Exploring grammatical differences between Irish and British English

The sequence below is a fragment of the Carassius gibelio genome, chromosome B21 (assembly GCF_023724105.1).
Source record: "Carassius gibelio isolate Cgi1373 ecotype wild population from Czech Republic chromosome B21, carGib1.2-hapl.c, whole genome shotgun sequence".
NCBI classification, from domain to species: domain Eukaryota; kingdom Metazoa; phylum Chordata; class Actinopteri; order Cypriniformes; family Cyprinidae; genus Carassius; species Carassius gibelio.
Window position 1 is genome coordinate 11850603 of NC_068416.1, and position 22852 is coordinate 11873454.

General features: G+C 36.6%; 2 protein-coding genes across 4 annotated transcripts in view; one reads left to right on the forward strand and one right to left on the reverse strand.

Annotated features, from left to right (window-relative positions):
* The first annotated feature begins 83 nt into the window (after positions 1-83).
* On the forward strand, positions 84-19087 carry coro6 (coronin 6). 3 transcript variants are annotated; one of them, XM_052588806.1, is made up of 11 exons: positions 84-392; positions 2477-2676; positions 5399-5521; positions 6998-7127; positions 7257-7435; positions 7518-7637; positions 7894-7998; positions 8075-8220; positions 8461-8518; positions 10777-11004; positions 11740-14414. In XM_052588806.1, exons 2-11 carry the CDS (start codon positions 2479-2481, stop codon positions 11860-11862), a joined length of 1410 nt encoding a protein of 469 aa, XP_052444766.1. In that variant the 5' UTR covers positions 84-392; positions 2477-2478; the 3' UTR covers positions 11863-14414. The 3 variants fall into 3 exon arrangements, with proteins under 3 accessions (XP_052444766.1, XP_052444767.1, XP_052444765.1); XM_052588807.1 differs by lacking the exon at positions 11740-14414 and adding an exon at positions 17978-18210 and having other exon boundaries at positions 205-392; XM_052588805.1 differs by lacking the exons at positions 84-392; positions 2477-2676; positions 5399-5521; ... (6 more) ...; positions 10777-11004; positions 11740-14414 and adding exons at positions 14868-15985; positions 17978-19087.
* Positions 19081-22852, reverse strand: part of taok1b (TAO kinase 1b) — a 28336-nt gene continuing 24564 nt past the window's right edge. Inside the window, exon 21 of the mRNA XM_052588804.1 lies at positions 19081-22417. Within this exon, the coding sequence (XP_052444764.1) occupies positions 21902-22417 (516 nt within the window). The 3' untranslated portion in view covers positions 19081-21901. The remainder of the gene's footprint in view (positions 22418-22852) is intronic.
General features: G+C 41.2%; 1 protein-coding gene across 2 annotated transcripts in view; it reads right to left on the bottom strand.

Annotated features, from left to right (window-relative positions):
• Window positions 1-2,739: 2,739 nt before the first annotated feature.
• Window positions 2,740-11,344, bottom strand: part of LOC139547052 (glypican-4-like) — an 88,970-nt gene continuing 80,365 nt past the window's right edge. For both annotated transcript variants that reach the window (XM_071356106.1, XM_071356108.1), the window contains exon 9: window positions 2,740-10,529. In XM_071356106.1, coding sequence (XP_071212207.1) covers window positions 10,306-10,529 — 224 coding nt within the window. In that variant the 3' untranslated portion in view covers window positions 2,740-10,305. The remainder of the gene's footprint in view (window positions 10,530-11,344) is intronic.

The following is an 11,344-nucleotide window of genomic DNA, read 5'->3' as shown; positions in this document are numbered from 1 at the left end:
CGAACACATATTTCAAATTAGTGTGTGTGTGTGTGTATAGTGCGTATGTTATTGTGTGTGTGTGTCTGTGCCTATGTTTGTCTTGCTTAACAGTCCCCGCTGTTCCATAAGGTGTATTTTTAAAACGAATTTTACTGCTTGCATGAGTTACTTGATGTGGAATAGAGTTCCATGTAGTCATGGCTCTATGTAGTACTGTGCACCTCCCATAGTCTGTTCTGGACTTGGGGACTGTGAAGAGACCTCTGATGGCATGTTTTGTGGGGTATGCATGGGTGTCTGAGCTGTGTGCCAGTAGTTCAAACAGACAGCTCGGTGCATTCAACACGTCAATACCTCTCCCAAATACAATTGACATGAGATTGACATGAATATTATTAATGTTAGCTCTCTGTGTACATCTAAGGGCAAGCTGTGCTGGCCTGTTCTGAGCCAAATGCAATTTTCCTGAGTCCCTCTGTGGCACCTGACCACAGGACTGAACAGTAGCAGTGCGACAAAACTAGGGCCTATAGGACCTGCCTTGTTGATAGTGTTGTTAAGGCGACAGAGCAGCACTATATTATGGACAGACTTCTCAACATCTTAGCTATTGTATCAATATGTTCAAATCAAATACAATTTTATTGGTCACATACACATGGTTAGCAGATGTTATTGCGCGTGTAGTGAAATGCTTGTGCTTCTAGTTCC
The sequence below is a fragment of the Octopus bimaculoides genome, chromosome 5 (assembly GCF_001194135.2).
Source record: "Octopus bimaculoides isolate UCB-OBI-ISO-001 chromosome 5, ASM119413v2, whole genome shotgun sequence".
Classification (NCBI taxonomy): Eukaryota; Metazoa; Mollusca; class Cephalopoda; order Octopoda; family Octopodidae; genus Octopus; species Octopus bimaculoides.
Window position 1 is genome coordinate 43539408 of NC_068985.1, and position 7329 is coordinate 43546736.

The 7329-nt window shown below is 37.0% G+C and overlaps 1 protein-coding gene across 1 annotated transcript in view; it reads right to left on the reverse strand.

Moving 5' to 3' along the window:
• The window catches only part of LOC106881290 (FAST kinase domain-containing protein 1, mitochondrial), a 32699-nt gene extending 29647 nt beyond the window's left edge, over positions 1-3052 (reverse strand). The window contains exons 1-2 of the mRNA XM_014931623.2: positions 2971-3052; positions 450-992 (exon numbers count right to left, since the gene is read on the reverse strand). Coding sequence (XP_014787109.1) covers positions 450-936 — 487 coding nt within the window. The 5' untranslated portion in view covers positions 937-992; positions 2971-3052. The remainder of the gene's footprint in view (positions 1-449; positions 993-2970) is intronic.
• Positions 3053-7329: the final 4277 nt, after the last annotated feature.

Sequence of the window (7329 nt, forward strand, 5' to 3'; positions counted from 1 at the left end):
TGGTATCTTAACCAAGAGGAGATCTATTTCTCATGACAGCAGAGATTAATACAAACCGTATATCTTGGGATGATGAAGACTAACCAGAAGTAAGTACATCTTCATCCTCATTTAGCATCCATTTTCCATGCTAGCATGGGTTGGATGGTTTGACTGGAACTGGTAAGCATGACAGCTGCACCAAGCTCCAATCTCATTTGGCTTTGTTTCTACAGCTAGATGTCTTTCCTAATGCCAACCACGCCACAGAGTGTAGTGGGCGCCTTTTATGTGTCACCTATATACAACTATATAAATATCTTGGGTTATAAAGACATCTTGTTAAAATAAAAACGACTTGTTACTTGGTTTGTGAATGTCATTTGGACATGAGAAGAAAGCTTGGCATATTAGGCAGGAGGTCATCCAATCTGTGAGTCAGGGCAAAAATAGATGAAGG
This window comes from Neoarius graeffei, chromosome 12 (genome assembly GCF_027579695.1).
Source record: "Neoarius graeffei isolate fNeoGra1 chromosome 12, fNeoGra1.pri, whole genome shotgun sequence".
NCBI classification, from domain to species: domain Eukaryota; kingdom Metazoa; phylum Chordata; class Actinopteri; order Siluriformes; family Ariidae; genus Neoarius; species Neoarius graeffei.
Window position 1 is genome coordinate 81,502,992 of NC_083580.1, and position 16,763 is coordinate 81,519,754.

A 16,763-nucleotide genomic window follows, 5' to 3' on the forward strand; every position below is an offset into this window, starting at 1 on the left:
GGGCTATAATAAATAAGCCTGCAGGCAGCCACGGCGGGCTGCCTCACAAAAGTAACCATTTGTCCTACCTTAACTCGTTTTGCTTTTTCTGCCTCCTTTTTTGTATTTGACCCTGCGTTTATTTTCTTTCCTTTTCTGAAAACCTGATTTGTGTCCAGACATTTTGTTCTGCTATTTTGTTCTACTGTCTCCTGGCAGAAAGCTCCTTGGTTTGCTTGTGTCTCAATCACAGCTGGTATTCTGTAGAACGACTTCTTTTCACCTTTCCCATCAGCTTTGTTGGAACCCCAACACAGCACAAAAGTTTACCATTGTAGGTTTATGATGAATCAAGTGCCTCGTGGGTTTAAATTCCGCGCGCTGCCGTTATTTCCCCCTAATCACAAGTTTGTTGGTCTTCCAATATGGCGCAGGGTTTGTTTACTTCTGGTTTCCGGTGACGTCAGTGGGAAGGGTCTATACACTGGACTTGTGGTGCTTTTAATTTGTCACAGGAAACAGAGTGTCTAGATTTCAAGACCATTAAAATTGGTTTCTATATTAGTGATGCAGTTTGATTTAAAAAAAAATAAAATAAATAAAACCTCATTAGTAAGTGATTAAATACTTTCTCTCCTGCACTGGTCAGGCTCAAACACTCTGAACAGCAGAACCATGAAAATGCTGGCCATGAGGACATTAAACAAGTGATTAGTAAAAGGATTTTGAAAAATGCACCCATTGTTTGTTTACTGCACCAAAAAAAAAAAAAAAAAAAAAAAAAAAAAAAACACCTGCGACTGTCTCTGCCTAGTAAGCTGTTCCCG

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This paper focuses on verb syntax and especially the use of modal auxiliaries with the progressive form (MODAL &#43; <i>be</i> V-<i>ing</i>) in standard and nonstandard spoken varieties of Irish and British English. Modal auxiliaries are known to be undergoing major changes in present-day Englishes, while increasing use of the progressive has been observed for both nonstandard and standard varieties globally. The results show higher rates of use of MODAL &#43; V-<i>ing</i> in Irish English than in British English. Particularly noticeable is the more frequent use of WILL &#43; V-<i>ing</i> in both standard and nonstandard Irish English than in British English. These findings suggest a certain degree of distinctiveness for Irish English vis-&#224;-vis British English in this domain of grammar. Keywords: Irish English; British English; modal auxiliaries; progressive


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